Plantar Fasciitis And Running

Heel pain can be a real problem for joggers and runners and can put stop to your exercise program if not treated. Luckily, the solution might be easier than you think and best of all, it’s free too.

I have just started running and doing more workouts at the gym recently and my heel pain has come back to haunt me, along with tight hamstrings and calf muscles too.

What is Plantar Fasciitis?

Injuries such as Plantar Fasciitis, where the band of tissue that stretches between the toes and the heel becomes inflamed, accounts for around 10% of injuries. When the tissue becomes tight or over stressed, it becomes very painful where it meets the heel, leading to those sharp pains.

The tell tale sign of Plantar Fasciitis is getting a sharp piercing pain in your heel or around the sides of your heel. This is most common when you are not running, and most prevalent during the first few steps out of bed in the mornings or after sitting or resting for a long period of time.

Read more: Plantar fasciitis symptoms and first signs

Why me?

Runners can cause the onset of Plantar Fasciitis by only doing what might seem to be normal activities. Increasing your distance or intensity may cause the Fascia tissue to become stressed or through wearing shoes that do not have enough shock absorption.

If you switch between running on hard and softer surfaces, you may find that you begin to get painful feet after running. Also, if your calf or hamstring muscles are tight or you have high or low arches on your feet, this can lead to tension in your Fascia tissue too.

So there is quite a bit that can cause this injury, although it may not be immediately obvious what the cause was.

How can I treat the pain of Plantar Fasciitis?

plantar fasciitis treatmentsThe best advice that your doctor can give you is to stop running completely. However, I suspect that this is the last thing you want to happen. Running with Plantar Fasciitis pain can extend the recovery time and make the condition worse overall, leading to more pain and discomfort for longer periods.

The longer you leave the injury untreated, the harder it will be to resolve the problem.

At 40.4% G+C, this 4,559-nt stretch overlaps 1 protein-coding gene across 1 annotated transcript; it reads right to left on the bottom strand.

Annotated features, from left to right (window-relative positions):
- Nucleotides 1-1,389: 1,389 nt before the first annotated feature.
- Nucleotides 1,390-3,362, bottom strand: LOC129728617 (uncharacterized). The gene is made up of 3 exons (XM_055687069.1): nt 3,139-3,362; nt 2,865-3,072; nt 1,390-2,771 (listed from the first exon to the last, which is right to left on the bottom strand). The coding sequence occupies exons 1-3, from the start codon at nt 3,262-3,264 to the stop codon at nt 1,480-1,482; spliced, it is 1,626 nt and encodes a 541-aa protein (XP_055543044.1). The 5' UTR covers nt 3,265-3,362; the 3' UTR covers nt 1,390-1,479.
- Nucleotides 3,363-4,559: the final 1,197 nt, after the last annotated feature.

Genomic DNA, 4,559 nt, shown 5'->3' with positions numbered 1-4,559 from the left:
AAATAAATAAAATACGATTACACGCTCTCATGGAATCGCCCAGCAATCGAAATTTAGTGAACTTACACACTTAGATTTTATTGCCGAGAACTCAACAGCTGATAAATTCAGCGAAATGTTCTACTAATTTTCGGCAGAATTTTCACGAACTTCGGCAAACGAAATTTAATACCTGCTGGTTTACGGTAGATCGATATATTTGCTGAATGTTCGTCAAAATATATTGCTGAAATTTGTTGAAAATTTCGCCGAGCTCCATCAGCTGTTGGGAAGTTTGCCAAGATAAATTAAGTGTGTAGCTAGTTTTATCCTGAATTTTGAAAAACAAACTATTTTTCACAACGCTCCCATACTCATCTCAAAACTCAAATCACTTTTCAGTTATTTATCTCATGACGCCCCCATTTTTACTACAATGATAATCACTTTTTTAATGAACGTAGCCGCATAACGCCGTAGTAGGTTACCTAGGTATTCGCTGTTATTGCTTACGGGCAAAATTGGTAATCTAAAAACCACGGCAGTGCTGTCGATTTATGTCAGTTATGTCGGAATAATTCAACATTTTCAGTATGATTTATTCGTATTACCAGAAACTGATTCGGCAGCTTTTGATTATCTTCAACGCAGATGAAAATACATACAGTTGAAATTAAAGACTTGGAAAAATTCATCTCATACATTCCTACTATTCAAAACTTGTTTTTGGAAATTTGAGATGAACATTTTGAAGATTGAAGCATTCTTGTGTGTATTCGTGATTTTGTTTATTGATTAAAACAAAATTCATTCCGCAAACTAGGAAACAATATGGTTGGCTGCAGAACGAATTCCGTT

If you really have to run, make sure you ice the sole of your foot afterwards to help reduce the tension in the tissue. Going from running to resting will cause the tissue to contract, causing pain.

Night splits and special socks can help.

Wearing devices such as a night splint may also help reduce the pain in the morning.  In some cases, wearing support socks or splits overnight can help reduce the time that it takes to repair the fascia after running injuries.

However, there is some good news for us runners who want to fix their Fascia pains. All you need to do is to reduce the amount of running you do and introduce some other activities to make up for it.

Run for less distance or intensity and stop immediately when feeling the pain come on.

However, some runners (me included) actually feel less pain when they are running, because the Fascia tissue becomes stretched. But the pain will come after you have stopped.

If you are able to, reduce the running and start to do other activities such as swimming, which is low intensity on your feet and will provide support for your body.

Relative rest training works well for fixing Plantar Fasciitis in runners.

This training plan is called “relative rest” and is recommended for people with sports related injuries. Perhaps riding a mountain bike can be another option rather than running. Perhaps if you were running in a group, they will let you tag along on a bike instead.

If these other sports sound like a really terrible idea to you and running is the only option, try introducing some periods of rest to your workout plan.

Walking for around 50% of the distance will help reduce the stress on your feet. Once you become more accustomed to the pain and changes in your workout, you can increase the speed and distance, always keeping your focus on your Plantar Fasciitis pain so you can cut back when needed.

Using the relative rest training will definitely help you continue to work out, whilst helping your foot pain problems heal at the same time. You need to make sure you are taking the right steps towards fixing the problem, otherwise you will be in pain for much longer.

It has been reported in the medical press that symptoms of Plantar Fasciitis will be resolved in more that 80% of people within a year if they take proper steps to remedy the problem.

You don’t need to spend lots of money on getting it fixed too – simple stretches or wearing supports in your shoes might be enough to sort it out for you.

Simple, regular calf stretches can help.

stretching your calf muscles will help cure plantart fasciitisTreating Plantar Fasciitis will also need to involve treating the underlying causes, such as tight calves. James Amis, an Orthopaedic surgeon who has over 20 years experience in dealing with this problem suggests that this is the most common cause and solution for Plantar Fasciitis.

Stretching the calf muscle for 3 minutes, 3 times a day by balancing on the edge of a stair and rising up and down on your toes, can be enough to fix the problem for most people.

However, this will take time and should be approached as a long term solution, rather than a quick fix.

Read more: What are some good stretches for plantar fasciitis?

So, to recap on this article:

  1. Alternating your training program can help with Plantar Fasciitis pain.
  2. Stretching your calf muscles can help, over time.
  3. Wear proper shoes if you need to.
  4. Speak to your doctor or podiatrist.
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